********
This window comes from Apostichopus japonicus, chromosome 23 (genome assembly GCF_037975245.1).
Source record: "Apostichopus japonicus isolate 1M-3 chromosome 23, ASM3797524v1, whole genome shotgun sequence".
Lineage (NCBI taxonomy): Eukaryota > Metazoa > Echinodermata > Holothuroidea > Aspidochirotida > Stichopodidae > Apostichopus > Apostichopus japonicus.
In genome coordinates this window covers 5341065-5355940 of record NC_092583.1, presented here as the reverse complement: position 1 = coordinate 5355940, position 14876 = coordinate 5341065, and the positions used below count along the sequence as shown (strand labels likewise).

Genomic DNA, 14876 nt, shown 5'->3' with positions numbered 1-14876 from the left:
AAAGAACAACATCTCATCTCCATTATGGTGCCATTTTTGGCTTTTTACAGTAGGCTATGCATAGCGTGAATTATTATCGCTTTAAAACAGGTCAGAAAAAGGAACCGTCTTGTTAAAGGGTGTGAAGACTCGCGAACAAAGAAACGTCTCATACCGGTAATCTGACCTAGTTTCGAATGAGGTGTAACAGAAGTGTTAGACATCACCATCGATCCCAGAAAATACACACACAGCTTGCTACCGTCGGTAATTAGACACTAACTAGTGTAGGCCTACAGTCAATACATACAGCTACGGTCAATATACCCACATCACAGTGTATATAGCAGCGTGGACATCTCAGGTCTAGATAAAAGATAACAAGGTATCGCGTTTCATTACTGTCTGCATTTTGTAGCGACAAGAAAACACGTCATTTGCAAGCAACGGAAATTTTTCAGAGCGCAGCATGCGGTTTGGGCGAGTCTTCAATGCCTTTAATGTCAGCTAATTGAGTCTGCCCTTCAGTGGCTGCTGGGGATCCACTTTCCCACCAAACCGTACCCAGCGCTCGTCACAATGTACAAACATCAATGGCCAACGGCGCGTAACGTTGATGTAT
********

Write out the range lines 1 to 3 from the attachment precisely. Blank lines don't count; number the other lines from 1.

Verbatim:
This window comes from Apostichopus japonicus, chromosome 23 (genome assembly GCF_037975245.1).
Source record: "Apostichopus japonicus isolate 1M-3 chromosome 23, ASM3797524v1, whole genome shotgun sequence".
Lineage (NCBI taxonomy): Eukaryota > Metazoa > Echinodermata > Holothuroidea > Aspidochirotida > Stichopodidae > Apostichopus > Apostichopus japonicus.